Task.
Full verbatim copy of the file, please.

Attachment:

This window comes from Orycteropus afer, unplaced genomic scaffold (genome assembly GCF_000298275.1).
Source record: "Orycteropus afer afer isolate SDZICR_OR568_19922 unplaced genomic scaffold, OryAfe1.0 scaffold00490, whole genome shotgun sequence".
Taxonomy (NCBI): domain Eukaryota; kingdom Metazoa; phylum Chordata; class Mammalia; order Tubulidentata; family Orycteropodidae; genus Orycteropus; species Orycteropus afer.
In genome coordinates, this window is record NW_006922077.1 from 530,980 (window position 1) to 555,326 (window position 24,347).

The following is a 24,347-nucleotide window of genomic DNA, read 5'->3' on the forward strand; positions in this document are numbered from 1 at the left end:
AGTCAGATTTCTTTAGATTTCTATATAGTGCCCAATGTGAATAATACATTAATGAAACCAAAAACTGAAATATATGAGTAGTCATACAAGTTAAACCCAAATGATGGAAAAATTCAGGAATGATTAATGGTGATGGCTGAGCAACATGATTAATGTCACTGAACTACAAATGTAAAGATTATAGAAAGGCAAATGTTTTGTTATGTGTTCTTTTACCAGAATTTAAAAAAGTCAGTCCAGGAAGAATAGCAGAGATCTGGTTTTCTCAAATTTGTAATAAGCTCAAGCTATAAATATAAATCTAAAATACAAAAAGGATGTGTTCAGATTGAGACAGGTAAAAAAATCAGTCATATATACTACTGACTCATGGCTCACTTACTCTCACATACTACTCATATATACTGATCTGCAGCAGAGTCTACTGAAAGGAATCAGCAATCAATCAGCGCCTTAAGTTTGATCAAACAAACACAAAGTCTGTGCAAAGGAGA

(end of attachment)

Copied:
This window comes from Orycteropus afer, unplaced genomic scaffold (genome assembly GCF_000298275.1).
Source record: "Orycteropus afer afer isolate SDZICR_OR568_19922 unplaced genomic scaffold, OryAfe1.0 scaffold00490, whole genome shotgun sequence".
Taxonomy (NCBI): domain Eukaryota; kingdom Metazoa; phylum Chordata; class Mammalia; order Tubulidentata; family Orycteropodidae; genus Orycteropus; species Orycteropus afer.
In genome coordinates, this window is record NW_006922077.1 from 530,980 (window position 1) to 555,326 (window position 24,347).

The following is a 24,347-nucleotide window of genomic DNA, read 5'->3' on the forward strand; positions in this document are numbered from 1 at the left end:
AGTCAGATTTCTTTAGATTTCTATATAGTGCCCAATGTGAATAATACATTAATGAAACCAAAAACTGAAATATATGAGTAGTCATACAAGTTAAACCCAAATGATGGAAAAATTCAGGAATGATTAATGGTGATGGCTGAGCAACATGATTAATGTCACTGAACTACAAATGTAAAGATTATAGAAAGGCAAATGTTTTGTTATGTGTTCTTTTACCAGAATTTAAAAAAGTCAGTCCAGGAAGAATAGCAGAGATCTGGTTTTCTCAAATTTGTAATAAGCTCAAGCTATAAATATAAATCTAAAATACAAAAAGGATGTGTTCAGATTGAGACAGGTAAAAAAATCAGTCATATATACTACTGACTCATGGCTCACTTACTCTCACATACTACTCATATATACTGATCTGCAGCAGAGTCTACTGAAAGGAATCAGCAATCAATCAGCGCCTTAAGTTTGATCAAACAAACACAAAGTCTGTGCAAAGGAGA